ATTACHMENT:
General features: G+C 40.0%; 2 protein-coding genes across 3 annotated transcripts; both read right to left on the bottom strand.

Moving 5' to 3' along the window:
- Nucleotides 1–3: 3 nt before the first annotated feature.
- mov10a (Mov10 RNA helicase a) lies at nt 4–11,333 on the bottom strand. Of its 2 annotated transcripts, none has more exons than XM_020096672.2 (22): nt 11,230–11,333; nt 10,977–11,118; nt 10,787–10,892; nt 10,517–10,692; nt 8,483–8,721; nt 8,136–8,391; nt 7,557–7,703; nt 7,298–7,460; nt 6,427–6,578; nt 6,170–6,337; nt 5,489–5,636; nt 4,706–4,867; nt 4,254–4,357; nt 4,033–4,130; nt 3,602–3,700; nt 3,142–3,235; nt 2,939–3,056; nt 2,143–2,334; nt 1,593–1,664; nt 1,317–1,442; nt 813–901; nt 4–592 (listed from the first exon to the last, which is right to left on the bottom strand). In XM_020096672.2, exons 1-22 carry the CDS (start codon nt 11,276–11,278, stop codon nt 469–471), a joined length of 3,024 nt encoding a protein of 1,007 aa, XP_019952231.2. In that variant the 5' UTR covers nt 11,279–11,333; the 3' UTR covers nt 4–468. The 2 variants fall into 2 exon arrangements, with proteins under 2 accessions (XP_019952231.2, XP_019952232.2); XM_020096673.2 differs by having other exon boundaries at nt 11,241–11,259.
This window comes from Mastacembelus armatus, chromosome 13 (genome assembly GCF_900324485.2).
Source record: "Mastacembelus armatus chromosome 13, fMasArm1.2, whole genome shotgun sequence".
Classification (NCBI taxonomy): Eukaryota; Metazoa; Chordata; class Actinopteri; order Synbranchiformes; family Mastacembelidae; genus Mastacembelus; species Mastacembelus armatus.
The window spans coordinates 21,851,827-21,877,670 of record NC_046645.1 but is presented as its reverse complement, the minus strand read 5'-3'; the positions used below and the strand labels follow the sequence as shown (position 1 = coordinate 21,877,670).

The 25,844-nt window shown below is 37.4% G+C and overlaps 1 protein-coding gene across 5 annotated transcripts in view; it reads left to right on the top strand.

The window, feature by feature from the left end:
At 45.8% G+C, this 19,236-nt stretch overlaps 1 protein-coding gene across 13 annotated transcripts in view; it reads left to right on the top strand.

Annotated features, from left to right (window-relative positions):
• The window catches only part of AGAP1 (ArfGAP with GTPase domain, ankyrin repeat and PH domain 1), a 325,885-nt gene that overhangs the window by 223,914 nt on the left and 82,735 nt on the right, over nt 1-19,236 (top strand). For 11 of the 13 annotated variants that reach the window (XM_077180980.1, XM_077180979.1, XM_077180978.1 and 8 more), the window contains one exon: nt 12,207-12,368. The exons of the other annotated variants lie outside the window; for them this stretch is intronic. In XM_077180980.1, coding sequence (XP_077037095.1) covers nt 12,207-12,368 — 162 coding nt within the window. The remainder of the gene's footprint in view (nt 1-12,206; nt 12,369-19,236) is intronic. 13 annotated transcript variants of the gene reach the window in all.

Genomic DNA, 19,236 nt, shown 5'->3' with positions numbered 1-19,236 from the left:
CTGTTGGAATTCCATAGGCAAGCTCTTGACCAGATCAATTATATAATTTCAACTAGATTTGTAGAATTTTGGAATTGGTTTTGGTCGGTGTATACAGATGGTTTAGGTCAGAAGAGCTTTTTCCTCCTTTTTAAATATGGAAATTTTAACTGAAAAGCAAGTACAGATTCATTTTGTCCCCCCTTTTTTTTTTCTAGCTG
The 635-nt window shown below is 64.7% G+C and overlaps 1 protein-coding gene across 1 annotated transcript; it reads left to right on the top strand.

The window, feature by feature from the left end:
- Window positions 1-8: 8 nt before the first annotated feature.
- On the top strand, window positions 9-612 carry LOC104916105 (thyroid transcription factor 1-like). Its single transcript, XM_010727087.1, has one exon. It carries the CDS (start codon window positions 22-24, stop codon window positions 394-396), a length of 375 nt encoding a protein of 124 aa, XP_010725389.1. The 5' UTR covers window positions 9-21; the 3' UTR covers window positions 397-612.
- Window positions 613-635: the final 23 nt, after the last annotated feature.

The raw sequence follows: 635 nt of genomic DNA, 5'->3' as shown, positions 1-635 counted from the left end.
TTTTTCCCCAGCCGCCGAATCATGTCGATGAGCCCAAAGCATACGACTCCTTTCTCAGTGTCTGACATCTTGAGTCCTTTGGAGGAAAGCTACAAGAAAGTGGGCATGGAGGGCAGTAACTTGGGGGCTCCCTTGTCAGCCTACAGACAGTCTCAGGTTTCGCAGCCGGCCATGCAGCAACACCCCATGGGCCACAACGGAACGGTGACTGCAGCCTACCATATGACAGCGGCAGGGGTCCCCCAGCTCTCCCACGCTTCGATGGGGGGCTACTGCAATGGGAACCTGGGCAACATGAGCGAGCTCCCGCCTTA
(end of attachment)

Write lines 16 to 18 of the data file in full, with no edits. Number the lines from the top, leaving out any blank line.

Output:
The 635-nt window shown below is 64.7% G+C and overlaps 1 protein-coding gene across 1 annotated transcript; it reads left to right on the top strand.

The window, feature by feature from the left end:
- Window positions 1-8: 8 nt before the first annotated feature.